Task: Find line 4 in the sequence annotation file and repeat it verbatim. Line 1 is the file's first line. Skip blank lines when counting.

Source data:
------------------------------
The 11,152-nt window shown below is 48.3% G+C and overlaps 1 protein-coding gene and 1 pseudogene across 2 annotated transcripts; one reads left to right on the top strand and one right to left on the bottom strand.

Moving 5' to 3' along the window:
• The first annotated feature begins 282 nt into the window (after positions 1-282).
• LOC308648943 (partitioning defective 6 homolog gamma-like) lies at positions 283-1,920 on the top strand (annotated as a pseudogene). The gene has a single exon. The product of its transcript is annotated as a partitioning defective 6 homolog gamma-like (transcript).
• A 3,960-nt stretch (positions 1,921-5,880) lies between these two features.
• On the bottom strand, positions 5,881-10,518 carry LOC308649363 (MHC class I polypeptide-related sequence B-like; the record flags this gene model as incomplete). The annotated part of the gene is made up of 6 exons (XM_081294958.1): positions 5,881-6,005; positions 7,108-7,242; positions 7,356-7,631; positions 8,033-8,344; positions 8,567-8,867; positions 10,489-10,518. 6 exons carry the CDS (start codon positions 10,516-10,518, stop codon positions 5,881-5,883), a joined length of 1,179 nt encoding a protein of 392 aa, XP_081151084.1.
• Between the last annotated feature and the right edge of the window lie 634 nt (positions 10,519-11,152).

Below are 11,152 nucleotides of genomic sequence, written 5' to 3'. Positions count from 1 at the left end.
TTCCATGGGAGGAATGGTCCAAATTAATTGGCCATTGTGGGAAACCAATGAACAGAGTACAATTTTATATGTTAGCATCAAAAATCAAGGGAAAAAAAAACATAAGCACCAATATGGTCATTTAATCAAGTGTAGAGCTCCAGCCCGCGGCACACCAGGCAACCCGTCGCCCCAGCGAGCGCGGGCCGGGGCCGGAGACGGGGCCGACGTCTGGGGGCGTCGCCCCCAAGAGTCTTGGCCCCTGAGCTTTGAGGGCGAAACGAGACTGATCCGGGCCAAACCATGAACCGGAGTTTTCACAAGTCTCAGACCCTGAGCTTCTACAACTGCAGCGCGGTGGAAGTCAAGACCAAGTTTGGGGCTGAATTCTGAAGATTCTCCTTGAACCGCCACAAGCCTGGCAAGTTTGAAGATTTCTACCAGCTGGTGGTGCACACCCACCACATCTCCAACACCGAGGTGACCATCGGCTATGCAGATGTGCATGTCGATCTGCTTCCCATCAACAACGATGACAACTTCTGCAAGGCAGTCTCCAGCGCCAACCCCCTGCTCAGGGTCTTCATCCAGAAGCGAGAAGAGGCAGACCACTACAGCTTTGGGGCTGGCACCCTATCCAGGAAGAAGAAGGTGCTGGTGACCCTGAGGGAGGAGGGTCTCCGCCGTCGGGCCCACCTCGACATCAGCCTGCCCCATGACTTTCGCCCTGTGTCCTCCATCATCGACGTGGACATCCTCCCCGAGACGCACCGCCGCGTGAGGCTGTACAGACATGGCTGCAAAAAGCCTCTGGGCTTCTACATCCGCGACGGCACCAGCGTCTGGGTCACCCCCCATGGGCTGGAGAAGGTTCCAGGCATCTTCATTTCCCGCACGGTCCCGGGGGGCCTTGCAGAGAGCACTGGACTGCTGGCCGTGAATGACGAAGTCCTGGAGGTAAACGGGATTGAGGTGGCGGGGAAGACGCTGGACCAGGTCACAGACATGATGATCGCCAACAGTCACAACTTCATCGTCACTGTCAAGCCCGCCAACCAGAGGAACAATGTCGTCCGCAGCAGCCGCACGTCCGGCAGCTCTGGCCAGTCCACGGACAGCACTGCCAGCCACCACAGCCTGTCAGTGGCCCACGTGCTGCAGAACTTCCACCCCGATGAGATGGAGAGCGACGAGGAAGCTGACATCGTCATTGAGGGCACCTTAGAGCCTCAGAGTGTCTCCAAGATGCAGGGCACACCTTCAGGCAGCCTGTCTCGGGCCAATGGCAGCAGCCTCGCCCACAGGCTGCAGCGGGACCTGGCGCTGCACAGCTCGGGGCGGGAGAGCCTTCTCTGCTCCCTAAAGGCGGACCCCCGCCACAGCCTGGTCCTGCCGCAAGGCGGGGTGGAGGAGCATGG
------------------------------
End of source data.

• LOC308648943 (partitioning defective 6 homolog gamma-like) lies at positions 283-1,920 on the top strand (annotated as a pseudogene). The gene has a single exon. The product of its transcript is annotated as a partitioning defective 6 homolog gamma-like (transcript).